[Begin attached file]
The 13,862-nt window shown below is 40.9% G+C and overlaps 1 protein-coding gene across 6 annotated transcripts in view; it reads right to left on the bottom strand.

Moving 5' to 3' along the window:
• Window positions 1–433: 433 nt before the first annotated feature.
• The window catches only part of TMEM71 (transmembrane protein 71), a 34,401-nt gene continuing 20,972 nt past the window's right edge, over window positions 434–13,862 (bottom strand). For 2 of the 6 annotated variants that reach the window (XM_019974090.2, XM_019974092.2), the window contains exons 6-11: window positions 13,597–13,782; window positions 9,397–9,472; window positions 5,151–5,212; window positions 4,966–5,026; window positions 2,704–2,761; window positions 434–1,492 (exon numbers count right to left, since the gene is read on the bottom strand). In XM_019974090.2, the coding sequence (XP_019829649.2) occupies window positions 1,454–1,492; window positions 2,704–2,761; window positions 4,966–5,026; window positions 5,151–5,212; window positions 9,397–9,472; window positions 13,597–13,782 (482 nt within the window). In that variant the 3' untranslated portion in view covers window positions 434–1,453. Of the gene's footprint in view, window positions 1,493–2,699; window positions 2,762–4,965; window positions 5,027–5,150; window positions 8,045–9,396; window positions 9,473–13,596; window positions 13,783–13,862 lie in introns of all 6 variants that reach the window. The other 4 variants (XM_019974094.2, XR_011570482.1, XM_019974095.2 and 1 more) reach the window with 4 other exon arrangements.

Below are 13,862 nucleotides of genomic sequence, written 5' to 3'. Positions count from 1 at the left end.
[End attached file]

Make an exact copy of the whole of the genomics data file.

The 13,862-nt window shown below is 40.9% G+C and overlaps 1 protein-coding gene across 6 annotated transcripts in view; it reads right to left on the bottom strand.

Moving 5' to 3' along the window:
• Window positions 1–433: 433 nt before the first annotated feature.
• The window catches only part of TMEM71 (transmembrane protein 71), a 34,401-nt gene continuing 20,972 nt past the window's right edge, over window positions 434–13,862 (bottom strand). For 2 of the 6 annotated variants that reach the window (XM_019974090.2, XM_019974092.2), the window contains exons 6-11: window positions 13,597–13,782; window positions 9,397–9,472; window positions 5,151–5,212; window positions 4,966–5,026; window positions 2,704–2,761; window positions 434–1,492 (exon numbers count right to left, since the gene is read on the bottom strand). In XM_019974090.2, the coding sequence (XP_019829649.2) occupies window positions 1,454–1,492; window positions 2,704–2,761; window positions 4,966–5,026; window positions 5,151–5,212; window positions 9,397–9,472; window positions 13,597–13,782 (482 nt within the window). In that variant the 3' untranslated portion in view covers window positions 434–1,453. Of the gene's footprint in view, window positions 1,493–2,699; window positions 2,762–4,965; window positions 5,027–5,150; window positions 8,045–9,396; window positions 9,473–13,596; window positions 13,783–13,862 lie in introns of all 6 variants that reach the window. The other 4 variants (XM_019974094.2, XR_011570482.1, XM_019974095.2 and 1 more) reach the window with 4 other exon arrangements.

Below are 13,862 nucleotides of genomic sequence, written 5' to 3'. Positions count from 1 at the left end.